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China's National Day weaponry hits too close to home for US

Parade shows off military modernization aided, in part, by the West

China wants to "use this big killer to contain America," a retired People's Liberation Army colonel said. (Photo by Ken Kobayashi)

HONG KONG -- The show-stopping piece of technology on display in Beijing this week had -- despite its enormous size -- remained hidden from public view for years. Its existence had first been officially acknowledged back in 2014 in a cryptic mention on a provincial environmental website.

But there was nothing cryptic about the Dongfeng-41 missile that rumbled through the streets of Beijing on China's National Day. It was the centerpiece of the country's biggest ever military parade to celebrate the 70th anniversary of communist rule.

This monster missile can carry not one nuclear warhead but 10. It has the longest range of any intercontinental ballistic missile in the world, meaning that it has the capability to strike any target on the U.S. mainland. It travels at 25 times the speed of sound, enabling it to reach a target in the U.S. within around 30 minutes, defense analysts said.

And what is it for? "We want to use this big killer to contain America," Yue Gang, a retired People's Liberation Army colonel, was quoted in the Financial Times as saying. "Although we have no way to compete with you, we are now developing some unique equipment so that America does not dare to go first against us."

While the Dongfeng-41 is impressive, not to say scary, it is far from the only symbol of China's rapidly modernizing military. Xi Jinping, China's president, ordered a sweeping military restructuring four years ago and has pledged that the People's Liberation Army will become a "world-class military" within 30 years.

But as China upgrades its forces, it also creates acute dilemmas for civilian businesses from the U.S., Europe and Japan that trade with the world's second-largest economy.

Washington is ramping up its scrutiny over technology transfers to China, partly through an "entity list" that includes over 140 companies, organizations and people. The Chinese entities included on the blacklist are prevented by U.S. regulations from receiving exports of hardware, software and services from American manufacturers and from companies in third countries that include significant U.S.-made content in their products.

The issue that Western corporations increasingly face in China is that the dividing line between civilian and military technology is often fuzzy or virtually invisible. The key capabilities of artificial intelligence, semiconductors, software, robotics, satellites and other technologies can have both military and civilian applications.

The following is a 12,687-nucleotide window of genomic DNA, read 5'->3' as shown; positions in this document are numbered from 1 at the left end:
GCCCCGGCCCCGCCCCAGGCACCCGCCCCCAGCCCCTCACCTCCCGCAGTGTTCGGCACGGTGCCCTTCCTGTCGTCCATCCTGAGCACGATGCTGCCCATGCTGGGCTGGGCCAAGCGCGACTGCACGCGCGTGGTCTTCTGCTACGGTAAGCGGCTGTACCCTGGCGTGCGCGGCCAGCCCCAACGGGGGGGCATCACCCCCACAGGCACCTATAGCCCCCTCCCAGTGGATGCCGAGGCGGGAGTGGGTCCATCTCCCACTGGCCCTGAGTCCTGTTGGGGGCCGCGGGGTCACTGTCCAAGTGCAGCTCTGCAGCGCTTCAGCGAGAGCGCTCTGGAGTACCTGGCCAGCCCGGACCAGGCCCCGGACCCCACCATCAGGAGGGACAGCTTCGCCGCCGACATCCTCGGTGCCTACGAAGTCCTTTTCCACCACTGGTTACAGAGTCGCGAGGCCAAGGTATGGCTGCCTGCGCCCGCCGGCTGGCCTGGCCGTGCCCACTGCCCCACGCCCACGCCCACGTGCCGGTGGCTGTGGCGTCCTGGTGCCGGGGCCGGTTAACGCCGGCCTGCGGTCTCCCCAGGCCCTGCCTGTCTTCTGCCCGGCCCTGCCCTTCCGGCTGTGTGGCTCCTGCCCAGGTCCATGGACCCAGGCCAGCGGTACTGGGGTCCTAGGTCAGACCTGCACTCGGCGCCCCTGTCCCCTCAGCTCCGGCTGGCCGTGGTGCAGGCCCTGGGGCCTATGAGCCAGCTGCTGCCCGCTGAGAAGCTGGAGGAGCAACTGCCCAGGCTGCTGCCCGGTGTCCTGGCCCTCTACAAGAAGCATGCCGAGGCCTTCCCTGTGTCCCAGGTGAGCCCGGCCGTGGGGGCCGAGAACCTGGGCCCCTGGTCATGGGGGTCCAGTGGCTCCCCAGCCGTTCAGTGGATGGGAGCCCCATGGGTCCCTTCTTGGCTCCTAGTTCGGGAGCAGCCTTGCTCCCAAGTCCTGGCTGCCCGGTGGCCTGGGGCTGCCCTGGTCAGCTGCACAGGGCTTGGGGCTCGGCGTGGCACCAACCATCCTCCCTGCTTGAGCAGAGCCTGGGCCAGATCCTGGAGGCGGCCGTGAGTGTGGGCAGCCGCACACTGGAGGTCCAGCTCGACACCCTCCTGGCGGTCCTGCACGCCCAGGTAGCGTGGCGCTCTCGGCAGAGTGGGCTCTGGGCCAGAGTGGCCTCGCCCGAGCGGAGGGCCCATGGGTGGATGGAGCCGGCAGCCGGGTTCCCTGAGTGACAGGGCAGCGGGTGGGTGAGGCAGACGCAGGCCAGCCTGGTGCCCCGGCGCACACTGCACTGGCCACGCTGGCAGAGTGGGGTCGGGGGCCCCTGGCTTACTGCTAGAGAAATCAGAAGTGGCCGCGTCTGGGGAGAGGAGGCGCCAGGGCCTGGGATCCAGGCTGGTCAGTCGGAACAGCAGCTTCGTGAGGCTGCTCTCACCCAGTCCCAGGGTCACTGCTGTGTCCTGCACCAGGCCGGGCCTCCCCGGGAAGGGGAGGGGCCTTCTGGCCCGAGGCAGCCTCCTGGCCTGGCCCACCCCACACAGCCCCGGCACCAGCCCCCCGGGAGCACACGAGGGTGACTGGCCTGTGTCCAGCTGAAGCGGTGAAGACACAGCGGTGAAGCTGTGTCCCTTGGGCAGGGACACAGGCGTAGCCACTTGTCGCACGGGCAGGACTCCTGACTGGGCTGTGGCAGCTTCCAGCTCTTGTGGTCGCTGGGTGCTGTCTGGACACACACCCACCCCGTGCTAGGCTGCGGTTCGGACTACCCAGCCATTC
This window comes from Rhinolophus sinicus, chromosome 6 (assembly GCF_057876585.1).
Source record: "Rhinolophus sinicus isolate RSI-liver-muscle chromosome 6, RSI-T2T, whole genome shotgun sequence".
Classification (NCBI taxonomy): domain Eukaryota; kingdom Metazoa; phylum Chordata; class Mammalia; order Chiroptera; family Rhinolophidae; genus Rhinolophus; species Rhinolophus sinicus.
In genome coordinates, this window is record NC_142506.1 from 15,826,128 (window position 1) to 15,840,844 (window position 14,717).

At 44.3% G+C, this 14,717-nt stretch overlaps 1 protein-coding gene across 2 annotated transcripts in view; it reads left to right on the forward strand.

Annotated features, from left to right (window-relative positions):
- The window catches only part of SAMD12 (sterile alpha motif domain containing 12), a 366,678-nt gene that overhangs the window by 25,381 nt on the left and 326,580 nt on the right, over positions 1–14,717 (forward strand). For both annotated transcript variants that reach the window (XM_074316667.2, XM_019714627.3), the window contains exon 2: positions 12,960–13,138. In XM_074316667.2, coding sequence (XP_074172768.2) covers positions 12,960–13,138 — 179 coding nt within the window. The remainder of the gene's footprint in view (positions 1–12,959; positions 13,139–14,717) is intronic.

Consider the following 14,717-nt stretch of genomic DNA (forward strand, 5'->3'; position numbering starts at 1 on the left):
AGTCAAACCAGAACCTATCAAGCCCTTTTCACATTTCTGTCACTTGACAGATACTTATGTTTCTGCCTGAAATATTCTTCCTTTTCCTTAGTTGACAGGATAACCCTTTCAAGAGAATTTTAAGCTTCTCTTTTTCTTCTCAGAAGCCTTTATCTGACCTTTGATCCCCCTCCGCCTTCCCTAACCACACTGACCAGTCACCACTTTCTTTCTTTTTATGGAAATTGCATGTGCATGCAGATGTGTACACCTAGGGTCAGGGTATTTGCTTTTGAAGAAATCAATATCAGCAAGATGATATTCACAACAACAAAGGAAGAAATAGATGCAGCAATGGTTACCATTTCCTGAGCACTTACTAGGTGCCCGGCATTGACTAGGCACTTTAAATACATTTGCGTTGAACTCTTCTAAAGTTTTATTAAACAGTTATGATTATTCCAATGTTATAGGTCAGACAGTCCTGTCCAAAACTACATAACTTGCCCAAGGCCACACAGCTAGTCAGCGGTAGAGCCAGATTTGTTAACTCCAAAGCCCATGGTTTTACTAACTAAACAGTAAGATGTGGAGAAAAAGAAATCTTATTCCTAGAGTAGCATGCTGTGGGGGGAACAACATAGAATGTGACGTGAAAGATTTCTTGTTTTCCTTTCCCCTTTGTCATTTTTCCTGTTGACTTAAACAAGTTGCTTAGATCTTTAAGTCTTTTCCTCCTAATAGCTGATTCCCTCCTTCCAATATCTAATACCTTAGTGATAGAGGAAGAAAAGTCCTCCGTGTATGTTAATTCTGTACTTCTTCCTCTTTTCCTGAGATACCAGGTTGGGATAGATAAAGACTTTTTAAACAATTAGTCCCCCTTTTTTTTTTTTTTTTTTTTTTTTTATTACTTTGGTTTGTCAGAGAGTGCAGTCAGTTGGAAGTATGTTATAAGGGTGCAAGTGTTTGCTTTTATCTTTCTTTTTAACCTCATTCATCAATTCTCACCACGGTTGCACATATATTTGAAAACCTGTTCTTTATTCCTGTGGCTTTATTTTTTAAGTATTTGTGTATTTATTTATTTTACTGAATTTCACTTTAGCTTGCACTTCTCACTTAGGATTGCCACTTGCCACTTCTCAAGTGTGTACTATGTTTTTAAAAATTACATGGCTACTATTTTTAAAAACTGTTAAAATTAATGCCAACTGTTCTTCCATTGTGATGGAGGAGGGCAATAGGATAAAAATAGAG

Case studies set out in a report by C4ADS, a nonprofit consultancy on strategic matters, show how useful civilian technologies transferred from overseas have been to China's military modernization efforts.

In one case, technology from U.K.-based chip company Dynex helped China develop an advanced catapult system that could be used to launch warplanes from aircraft carriers, the report says.

In another example, Beijing Highlander, a leading contractor to the Chinese navy, partnered with Sweden's Consilium Group in 2004 to develop critical technology that could be used to record the data from a naval vessel's voyage, such as its position, physical status and command and control, according to the C4ADS report.

At times, it may be hard for a foreign company to understand whether the Chinese counterpart it is dealing with is simply a private player or an offshoot of China's sprawling military industrial complex. This may well have been the case with Xi'an Bright Laser, an ostensibly private company engaged in metal additive manufacturing and 3D printing, which has entered research partnerships with Airbus and Safran, two European aerospace manufacturers.

Bright Laser also has an alter ego. It has links to eight state-owned defense contractors and receives funding from Xi'an Capitech, one of six investment vehicles lauded by the Ministry of Industry and Information Technology for their contribution to Military-Civil Fusion, a state policy to use civilian technology to boost China's defense capabilities.

In its report, C4ADS quoted Michael Van Tran, Airbus Beijing's general manager, as describing an agreement with Bright Laser to further "the development of new technologies in the field of aviation and contribute to the development of the aviation industry in China."

This is all a long way from the Dongfeng-41. But the advanced military technology displayed by China on National Day will only intensify U.S. fears over tech transfers, sowing deeper suspicion toward trade and investment activities by Western companies in China.

James Kynge is editor of Tech Scroll Asia, a newsletter on technology in Asia that combines the best reporting from Nikkei and the Financial Times. He is also the FT's Global China editor, writing about China's growing footprint in the world, and won the Wincott Foundation award for the U.K.'s Financial Journalist of the Year in 2016. His prizewinning book, "China Shakes the World," was translated into 19 languages.

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